It was something of a miracle in some onlookers’ eyes: Democrats rolled out another budget plan today that has $322 million in spending cuts. But as Mary Lindquist, president of the Washington Education Association said, the Senate’s partisan budget proposal spares K-12 schools for the first time in years – largely by making a $330 million permanent shift in when school districts get their state allotments.
The plan also unexpectedly spared major cuts in human services. And in laying out their plan, Senate Majority Leader Lisa Brown, D-Spokane, and her top budget writer, Sen. Ed Murray, said they want to start looking longer term at a better source of financing education.
“It’s the first time since 2008 that we’ve had a budget that doesn’t cut higher ed and K-12,” Lindquist said, unlocking a smile she hasn’t had a reason to use much recently. “I may have been more pleased by Sen. Brown and Sen. Murray’s comments that we’re going to get a path forward to fund the paramount duty of the state.”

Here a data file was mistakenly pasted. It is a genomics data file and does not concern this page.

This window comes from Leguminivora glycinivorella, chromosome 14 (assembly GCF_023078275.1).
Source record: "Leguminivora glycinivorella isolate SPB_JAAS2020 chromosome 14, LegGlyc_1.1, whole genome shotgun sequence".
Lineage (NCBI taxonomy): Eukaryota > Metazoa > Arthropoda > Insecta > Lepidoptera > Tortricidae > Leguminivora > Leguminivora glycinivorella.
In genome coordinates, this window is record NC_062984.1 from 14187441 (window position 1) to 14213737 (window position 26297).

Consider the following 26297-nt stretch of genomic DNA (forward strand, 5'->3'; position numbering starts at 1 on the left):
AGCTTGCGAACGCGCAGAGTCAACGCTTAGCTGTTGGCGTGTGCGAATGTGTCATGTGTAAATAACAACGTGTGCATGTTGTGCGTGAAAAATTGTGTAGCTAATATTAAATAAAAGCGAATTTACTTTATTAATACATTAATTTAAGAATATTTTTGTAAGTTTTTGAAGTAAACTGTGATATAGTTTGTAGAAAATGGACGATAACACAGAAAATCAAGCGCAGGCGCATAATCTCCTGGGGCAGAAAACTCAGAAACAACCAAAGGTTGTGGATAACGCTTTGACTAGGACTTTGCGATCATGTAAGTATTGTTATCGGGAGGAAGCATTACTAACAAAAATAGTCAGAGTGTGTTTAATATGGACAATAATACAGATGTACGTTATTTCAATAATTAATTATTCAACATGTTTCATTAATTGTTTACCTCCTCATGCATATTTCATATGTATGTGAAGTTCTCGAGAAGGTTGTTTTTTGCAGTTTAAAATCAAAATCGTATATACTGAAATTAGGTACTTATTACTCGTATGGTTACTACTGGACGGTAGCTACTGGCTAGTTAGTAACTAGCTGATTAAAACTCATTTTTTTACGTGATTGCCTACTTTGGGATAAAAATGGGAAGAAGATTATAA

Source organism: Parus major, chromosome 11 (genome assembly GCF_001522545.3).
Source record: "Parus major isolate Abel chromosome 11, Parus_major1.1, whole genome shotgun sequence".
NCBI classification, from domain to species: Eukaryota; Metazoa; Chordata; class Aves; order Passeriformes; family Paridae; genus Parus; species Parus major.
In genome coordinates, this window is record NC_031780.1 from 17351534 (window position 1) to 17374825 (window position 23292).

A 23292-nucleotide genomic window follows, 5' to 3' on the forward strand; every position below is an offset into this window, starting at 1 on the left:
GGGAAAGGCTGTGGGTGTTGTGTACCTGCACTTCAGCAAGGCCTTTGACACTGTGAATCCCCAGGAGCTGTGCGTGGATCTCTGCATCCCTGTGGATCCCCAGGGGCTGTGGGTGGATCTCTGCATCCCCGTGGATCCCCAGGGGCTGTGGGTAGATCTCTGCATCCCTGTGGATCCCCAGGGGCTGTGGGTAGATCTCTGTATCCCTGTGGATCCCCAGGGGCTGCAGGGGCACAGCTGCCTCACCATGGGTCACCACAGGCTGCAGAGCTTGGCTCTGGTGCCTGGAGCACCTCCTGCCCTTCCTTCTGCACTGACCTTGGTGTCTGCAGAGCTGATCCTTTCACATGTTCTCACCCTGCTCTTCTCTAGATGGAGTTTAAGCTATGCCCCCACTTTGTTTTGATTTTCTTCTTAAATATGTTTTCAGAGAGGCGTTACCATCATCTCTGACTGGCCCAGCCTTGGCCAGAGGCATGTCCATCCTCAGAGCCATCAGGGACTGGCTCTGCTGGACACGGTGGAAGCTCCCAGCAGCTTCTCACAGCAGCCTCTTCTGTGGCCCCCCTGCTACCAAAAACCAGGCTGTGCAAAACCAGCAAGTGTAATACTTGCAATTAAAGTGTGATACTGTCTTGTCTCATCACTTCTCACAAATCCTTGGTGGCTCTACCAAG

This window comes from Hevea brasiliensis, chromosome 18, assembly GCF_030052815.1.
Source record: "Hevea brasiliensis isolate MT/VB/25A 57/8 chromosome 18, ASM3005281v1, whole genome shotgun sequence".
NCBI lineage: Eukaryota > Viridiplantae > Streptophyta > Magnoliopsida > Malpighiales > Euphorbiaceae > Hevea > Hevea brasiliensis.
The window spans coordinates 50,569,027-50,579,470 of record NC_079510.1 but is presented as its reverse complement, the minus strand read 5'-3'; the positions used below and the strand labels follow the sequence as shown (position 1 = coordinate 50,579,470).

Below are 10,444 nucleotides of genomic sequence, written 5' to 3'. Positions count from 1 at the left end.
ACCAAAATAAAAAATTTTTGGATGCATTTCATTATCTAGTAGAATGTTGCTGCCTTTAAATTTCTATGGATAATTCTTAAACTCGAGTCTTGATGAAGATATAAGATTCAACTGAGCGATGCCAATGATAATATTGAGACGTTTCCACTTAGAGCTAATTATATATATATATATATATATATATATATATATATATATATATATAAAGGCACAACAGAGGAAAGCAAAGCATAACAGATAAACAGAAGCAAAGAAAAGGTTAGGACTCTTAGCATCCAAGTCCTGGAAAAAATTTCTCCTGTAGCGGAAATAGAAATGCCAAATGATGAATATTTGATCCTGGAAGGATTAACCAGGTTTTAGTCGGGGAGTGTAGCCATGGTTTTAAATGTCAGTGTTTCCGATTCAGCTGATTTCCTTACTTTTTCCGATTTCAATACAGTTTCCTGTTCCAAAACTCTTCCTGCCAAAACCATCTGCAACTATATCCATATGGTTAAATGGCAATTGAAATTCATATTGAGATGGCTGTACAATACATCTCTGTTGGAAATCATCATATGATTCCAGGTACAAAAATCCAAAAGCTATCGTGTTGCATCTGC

Of course to do that, Democrats are postponing a payment from June 2013 to July that year for K-12 schools. That $330 million delay is smaller than the $404 million proposed by Democrats in the House, and it is a move that minority Republicans are dead-set against doing. Go here for details in the various plans.
Republican Sen. Joseph Zarelli “won’t be endorsing the Democratic budget,” one staff said. I’m waiting to talk to the GOP’s budget leader later in the day.
The other tricks relied on by Senate Democrats: More than $74 million in savings from merging the Law Enforcement Officers and Fire Fighters retirement plans 1 and 2. Another is leaving a much smaller end-fund balance of about $369 million – well below the $500 million left by House Democrats, the $650 million left by House Republicans and nearly $800 million Zarelli was seeking.